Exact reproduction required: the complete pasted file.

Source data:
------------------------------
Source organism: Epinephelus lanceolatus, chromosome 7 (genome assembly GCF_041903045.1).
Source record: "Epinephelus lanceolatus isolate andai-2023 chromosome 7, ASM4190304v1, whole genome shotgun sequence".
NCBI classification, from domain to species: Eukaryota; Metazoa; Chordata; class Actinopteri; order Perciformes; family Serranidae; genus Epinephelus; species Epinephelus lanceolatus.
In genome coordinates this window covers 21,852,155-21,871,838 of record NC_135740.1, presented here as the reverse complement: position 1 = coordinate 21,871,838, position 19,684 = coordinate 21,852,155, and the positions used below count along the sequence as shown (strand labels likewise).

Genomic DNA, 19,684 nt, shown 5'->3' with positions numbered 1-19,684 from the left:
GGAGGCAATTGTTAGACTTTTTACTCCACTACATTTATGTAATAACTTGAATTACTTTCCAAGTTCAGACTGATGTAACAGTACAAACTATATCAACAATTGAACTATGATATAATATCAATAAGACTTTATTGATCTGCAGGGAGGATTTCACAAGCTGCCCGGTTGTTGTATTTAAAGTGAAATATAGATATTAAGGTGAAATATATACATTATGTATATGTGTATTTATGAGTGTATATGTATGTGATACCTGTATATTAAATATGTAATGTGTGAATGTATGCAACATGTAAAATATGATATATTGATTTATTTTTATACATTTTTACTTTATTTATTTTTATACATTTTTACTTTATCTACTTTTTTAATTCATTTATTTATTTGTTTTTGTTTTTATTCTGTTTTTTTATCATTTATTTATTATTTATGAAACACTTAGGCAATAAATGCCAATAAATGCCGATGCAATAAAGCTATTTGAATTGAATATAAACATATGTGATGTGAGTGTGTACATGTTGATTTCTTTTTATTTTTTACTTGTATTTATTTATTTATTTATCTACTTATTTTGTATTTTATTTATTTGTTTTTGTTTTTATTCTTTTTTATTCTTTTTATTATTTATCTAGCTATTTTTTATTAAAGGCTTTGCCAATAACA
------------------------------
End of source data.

Source organism: Epinephelus lanceolatus, chromosome 7 (genome assembly GCF_041903045.1).
Source record: "Epinephelus lanceolatus isolate andai-2023 chromosome 7, ASM4190304v1, whole genome shotgun sequence".
NCBI classification, from domain to species: Eukaryota; Metazoa; Chordata; class Actinopteri; order Perciformes; family Serranidae; genus Epinephelus; species Epinephelus lanceolatus.
In genome coordinates this window covers 21,852,155-21,871,838 of record NC_135740.1, presented here as the reverse complement: position 1 = coordinate 21,871,838, position 19,684 = coordinate 21,852,155, and the positions used below count along the sequence as shown (strand labels likewise).

Genomic DNA, 19,684 nt, shown 5'->3' with positions numbered 1-19,684 from the left:
GGAGGCAATTGTTAGACTTTTTACTCCACTACATTTATGTAATAACTTGAATTACTTTCCAAGTTCAGACTGATGTAACAGTACAAACTATATCAACAATTGAACTATGATATAATATCAATAAGACTTTATTGATCTGCAGGGAGGATTTCACAAGCTGCCCGGTTGTTGTATTTAAAGTGAAATATAGATATTAAGGTGAAATATATACATTATGTATATGTGTATTTATGAGTGTATATGTATGTGATACCTGTATATTAAATATGTAATGTGTGAATGTATGCAACATGTAAAATATGATATATTGATTTATTTTTATACATTTTTACTTTATTTATTTTTATACATTTTTACTTTATCTACTTTTTTAATTCATTTATTTATTTGTTTTTGTTTTTATTCTGTTTTTTTATCATTTATTTATTATTTATGAAACACTTAGGCAATAAATGCCAATAAATGCCGATGCAATAAAGCTATTTGAATTGAATATAAACATATGTGATGTGAGTGTGTACATGTTGATTTCTTTTTATTTTTTACTTGTATTTATTTATTTATTTATCTACTTATTTTGTATTTTATTTATTTGTTTTTGTTTTTATTCTTTTTTATTCTTTTTATTATTTATCTAGCTATTTTTTATTAAAGGCTTTGCCAATAACA